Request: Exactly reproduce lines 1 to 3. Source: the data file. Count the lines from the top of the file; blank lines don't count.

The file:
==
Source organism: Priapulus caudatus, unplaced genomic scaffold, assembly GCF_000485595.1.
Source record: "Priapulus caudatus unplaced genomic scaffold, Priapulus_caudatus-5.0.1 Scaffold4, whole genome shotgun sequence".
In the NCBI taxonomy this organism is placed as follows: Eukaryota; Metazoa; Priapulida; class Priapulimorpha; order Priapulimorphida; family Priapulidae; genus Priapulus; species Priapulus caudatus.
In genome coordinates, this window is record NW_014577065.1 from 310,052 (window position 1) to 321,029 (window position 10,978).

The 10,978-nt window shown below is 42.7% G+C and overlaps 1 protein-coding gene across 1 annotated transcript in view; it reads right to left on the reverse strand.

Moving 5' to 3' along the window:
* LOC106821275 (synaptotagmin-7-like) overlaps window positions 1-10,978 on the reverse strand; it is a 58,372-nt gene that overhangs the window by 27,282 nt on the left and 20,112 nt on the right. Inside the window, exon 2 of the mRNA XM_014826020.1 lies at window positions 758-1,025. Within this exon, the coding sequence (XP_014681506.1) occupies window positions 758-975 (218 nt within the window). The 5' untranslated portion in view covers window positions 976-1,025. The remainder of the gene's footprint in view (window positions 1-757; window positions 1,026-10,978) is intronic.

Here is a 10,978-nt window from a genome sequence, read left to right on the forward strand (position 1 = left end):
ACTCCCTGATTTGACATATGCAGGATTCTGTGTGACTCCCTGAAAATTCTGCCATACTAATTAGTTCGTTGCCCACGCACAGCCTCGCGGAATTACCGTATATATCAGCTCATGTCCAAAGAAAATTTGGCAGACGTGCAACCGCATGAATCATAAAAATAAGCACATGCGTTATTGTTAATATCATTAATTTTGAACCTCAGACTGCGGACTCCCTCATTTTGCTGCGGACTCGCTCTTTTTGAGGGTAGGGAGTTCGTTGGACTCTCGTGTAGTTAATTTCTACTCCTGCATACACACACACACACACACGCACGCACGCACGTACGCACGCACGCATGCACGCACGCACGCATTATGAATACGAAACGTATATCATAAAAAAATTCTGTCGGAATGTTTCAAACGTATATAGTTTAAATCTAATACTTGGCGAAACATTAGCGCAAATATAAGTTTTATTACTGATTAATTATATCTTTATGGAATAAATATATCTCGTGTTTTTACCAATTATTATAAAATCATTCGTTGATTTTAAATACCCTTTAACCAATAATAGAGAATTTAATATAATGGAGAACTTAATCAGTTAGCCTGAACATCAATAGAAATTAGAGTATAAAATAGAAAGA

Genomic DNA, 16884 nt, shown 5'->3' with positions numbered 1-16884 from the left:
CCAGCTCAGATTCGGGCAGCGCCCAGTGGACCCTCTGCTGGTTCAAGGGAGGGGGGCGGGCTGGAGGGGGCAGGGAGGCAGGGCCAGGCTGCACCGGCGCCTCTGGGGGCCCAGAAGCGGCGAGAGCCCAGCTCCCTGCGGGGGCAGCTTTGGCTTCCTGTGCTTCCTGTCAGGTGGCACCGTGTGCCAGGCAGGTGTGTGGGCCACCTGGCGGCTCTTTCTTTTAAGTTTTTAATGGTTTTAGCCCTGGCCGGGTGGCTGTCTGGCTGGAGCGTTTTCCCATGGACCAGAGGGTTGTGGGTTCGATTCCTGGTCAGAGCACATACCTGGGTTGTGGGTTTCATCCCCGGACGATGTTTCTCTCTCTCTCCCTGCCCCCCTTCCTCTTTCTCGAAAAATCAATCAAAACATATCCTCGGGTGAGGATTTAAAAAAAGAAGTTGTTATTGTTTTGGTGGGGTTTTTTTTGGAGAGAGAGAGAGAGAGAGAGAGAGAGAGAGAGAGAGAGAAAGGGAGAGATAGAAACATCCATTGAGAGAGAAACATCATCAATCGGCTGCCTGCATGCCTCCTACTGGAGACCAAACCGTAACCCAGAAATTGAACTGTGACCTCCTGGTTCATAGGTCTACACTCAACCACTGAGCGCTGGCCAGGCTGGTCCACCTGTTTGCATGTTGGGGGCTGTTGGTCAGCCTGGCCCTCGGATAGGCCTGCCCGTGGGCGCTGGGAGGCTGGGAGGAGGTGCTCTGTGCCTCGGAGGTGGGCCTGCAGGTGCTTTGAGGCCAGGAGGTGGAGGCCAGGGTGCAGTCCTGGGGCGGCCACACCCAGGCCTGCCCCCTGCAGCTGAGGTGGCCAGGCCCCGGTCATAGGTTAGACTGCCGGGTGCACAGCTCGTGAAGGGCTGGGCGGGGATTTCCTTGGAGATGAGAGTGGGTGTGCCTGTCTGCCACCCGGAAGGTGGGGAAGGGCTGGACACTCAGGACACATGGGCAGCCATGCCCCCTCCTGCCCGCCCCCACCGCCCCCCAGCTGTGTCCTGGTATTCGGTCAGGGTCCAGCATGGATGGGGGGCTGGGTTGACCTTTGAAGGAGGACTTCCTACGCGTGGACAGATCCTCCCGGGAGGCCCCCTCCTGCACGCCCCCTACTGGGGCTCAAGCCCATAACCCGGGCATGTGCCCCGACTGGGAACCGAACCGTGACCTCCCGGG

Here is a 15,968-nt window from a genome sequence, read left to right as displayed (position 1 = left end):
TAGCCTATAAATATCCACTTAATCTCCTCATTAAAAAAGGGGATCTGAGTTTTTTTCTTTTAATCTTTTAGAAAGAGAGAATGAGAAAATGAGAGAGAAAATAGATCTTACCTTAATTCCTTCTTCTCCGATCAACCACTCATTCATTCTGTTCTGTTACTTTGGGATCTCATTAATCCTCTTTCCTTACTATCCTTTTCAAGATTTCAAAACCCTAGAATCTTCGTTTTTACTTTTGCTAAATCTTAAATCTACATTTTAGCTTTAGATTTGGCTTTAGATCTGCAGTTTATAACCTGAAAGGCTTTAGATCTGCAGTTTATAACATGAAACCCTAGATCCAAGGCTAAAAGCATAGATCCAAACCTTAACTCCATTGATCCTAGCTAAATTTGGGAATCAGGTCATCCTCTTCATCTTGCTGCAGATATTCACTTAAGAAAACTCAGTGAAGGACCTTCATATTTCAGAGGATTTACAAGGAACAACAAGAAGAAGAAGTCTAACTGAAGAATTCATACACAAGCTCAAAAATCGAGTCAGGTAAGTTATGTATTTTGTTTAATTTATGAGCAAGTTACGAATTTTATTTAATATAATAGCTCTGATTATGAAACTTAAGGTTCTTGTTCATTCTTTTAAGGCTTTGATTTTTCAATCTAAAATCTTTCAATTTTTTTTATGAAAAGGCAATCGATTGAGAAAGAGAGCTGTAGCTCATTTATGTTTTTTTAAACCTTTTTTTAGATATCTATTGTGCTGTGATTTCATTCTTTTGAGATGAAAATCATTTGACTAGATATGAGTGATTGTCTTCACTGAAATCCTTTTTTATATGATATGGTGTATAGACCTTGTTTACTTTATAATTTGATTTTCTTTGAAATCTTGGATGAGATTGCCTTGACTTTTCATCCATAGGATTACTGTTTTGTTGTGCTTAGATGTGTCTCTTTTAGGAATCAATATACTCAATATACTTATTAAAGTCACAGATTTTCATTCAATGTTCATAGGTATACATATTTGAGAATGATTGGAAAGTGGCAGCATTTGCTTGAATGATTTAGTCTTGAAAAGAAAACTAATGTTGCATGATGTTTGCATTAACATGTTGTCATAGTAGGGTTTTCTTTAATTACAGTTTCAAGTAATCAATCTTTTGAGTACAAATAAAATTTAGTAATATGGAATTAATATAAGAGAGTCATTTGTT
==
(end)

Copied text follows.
Source organism: Priapulus caudatus, unplaced genomic scaffold, assembly GCF_000485595.1.
Source record: "Priapulus caudatus unplaced genomic scaffold, Priapulus_caudatus-5.0.1 Scaffold4, whole genome shotgun sequence".
In the NCBI taxonomy this organism is placed as follows: Eukaryota; Metazoa; Priapulida; class Priapulimorpha; order Priapulimorphida; family Priapulidae; genus Priapulus; species Priapulus caudatus.